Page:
ret = ctl.redirect();

            // We should be sent to the Reports tab




And here’s an example of using this code in a Custom Link:

Voila! A ISV-caliber way to link to any Report in any Managed Package, and it won’t break in an org where the package is installed!

The basic flow of the Apex is pretty simple: the redirect method gets called immediately upon page load, and it returns a page reference to redirect the user to. So all that Apex needs to do for us is find the Report with the provided API name / DeveloperName (and optionally in a specific namespace), and send us to /<Id>, where <Id> is the Id of that Report. Pretty straightforward. Just a few interesting points:

  1. We ‘tack-on’ to the resultant page reference any OTHER page parameters that the user passed along, so we can pass in any number of dynamic Filter Criteria parameters using the pv<n> syntax.
  2. You may be wondering — wait, you can QUERY on the Report object? Yep! Reports are technically SObjects, so you can query for them, but they fall under the mysterious category called “Setup” objects which, among other peculiar quirks (Google “MIXED_DML_OPERATION” for one of the more annoying ones), only selectively obey CRUD and only expose some of their fields to SOQL. Fortunately, for our purposes, the Id, Name, DeveloperName, and NamespacePrefix fields are all included in this short list. Actually, fire up SOQLXplorer — you might be inspired by some of the other fields that are exposed.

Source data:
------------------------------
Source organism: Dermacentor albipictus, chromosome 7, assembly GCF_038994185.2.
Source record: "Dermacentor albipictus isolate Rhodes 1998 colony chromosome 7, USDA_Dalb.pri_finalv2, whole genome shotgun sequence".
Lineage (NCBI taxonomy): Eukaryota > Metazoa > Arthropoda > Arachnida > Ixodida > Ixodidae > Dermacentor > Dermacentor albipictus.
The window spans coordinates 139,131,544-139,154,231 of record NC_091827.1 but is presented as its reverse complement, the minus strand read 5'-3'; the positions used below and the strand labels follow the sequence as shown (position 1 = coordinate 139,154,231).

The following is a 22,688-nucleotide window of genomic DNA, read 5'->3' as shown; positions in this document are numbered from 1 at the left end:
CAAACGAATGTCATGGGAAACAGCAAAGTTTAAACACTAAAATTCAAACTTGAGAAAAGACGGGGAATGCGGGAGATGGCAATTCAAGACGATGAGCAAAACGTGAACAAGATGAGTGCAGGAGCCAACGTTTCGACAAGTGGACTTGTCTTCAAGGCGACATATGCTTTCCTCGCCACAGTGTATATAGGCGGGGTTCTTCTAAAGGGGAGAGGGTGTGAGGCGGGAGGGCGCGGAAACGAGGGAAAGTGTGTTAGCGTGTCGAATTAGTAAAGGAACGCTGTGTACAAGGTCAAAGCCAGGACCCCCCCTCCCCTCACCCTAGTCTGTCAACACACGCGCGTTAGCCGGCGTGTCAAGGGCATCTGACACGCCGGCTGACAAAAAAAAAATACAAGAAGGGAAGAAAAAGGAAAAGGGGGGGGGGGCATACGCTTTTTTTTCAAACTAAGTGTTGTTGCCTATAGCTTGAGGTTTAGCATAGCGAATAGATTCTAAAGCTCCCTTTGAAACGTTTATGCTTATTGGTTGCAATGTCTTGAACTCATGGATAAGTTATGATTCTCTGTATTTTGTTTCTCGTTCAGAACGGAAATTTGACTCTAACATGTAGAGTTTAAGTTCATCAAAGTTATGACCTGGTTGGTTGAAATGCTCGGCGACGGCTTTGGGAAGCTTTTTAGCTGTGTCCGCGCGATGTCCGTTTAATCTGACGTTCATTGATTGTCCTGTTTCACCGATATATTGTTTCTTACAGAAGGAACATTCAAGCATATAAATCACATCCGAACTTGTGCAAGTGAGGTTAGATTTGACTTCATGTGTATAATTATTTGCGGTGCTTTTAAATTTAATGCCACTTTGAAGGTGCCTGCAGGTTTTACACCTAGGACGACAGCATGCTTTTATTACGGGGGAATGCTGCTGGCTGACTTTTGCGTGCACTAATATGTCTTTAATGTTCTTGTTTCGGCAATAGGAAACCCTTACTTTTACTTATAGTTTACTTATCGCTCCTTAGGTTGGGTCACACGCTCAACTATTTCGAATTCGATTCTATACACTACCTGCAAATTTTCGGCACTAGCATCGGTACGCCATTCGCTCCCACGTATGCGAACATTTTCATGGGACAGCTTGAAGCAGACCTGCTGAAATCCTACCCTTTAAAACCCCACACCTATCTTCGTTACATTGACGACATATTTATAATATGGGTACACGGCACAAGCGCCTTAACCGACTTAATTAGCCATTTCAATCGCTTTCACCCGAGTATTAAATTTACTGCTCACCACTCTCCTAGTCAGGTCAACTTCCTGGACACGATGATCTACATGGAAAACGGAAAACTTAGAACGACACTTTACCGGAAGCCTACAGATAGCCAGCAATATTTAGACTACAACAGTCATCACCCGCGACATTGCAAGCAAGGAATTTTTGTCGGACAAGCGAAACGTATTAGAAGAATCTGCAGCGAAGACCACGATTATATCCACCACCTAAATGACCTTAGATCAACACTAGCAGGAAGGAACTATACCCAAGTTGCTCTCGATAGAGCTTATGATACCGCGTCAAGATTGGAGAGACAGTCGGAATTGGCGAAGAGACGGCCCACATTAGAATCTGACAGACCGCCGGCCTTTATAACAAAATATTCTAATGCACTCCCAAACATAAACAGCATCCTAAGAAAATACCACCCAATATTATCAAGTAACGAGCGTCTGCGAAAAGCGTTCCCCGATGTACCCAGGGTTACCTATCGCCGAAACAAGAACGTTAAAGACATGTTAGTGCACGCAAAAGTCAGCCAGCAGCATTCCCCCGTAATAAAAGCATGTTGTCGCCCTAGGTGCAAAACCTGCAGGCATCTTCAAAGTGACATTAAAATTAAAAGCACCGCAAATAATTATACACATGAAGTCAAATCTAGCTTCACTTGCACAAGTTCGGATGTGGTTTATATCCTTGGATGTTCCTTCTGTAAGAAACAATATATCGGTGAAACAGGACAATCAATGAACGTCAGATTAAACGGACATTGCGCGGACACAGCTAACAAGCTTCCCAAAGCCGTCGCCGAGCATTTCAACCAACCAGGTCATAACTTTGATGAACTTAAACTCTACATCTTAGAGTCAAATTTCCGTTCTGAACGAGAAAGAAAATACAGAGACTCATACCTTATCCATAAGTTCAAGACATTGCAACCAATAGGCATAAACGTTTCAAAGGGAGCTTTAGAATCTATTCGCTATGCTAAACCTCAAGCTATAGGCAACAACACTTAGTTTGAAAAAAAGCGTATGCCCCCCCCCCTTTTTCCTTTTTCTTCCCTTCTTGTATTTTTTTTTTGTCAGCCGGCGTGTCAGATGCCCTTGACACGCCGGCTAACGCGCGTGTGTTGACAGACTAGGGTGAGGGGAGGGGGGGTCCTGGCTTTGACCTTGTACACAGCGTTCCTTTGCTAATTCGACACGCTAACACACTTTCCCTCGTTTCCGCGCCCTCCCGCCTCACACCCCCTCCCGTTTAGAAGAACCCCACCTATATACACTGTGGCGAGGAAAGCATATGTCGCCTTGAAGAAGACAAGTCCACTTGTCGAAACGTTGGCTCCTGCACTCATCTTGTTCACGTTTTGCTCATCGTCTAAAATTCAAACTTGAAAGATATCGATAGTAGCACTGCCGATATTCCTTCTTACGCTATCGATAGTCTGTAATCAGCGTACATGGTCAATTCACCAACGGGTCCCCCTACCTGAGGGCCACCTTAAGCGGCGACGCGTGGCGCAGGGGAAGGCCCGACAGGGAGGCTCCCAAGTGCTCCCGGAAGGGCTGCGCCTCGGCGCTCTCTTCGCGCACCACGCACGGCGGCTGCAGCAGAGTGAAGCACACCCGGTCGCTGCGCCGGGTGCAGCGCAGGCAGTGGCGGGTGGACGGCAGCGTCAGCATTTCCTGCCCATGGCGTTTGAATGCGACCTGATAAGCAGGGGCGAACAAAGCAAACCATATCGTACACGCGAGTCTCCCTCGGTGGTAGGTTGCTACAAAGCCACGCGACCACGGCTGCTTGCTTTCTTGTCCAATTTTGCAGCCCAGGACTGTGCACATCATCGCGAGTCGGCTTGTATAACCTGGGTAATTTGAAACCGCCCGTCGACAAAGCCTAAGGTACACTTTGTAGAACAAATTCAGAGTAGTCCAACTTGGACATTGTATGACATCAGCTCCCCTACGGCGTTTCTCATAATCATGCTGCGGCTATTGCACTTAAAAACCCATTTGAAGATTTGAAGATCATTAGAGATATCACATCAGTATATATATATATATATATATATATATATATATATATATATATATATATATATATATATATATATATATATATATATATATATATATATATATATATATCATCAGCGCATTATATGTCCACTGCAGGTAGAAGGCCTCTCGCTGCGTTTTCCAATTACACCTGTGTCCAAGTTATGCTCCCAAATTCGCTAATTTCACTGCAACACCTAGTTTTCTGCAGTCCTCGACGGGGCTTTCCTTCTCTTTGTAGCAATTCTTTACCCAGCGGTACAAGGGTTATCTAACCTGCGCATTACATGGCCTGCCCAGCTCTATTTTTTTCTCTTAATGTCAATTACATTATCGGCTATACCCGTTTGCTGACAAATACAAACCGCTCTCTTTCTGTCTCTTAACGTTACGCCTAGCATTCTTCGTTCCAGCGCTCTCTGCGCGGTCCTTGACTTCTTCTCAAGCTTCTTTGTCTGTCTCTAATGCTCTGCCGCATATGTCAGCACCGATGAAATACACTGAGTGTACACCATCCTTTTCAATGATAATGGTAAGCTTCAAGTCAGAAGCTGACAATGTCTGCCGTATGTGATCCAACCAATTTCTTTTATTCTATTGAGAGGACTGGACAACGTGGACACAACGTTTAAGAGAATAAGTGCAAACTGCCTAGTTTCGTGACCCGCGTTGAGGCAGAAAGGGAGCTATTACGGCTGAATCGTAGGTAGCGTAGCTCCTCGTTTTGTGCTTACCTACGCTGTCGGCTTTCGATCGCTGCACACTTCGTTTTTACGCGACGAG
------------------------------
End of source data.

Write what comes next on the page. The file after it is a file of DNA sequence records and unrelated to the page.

3. Namespacing of Reports — Reports included in Managed Packages don’t have to have a globally unique name — they only have to be unique within their Namespace. Therefore, when querying for Reports, it’s best to query for a report within a particular namespace.
  4. If the Report is not found — in our example, we send the User to the Reports tab. You might want to do something different.

There’s nothing like a fresh Salesforce release to reassure SF consultants who, gainfully distracted by quotidian customer requests, have had their impetus to innovate temporarily quenched. Translation — I love working on a platform that innovates faster than I can.

Before Richard Vanhook jumps out of his skin (check out his excellent idea posted over a year ago), let me assure you that Salesforce has NOT added a much needed Apex API for Custom Labels / Translations. However, with Spring 12, it HAS finally enabled us to use Visualforce to dynamically render and use Custom Labels — and associated Translations — when the Label name is NOT known beforehand.

How does this make Custom Labels / Translation Workbench more useful? There are several thoughts that come to mind, but I’ll just describe one use case:

Rebranding the UI — At Skoodat, our trademark is design-oriented products, so we’ve done some heavy-duty overhauling of the standard SFDC UI, and have built a custom markup language to dynamically drive the content of our pages. Having the ability to dynamically insert text that automatically gets translated into other languages is a huge win, and the triumvirate of Salesforce’s Translation Workbench, built-in multi-language architecture, and Custom Labels, really makes the implementation of this fairly painless.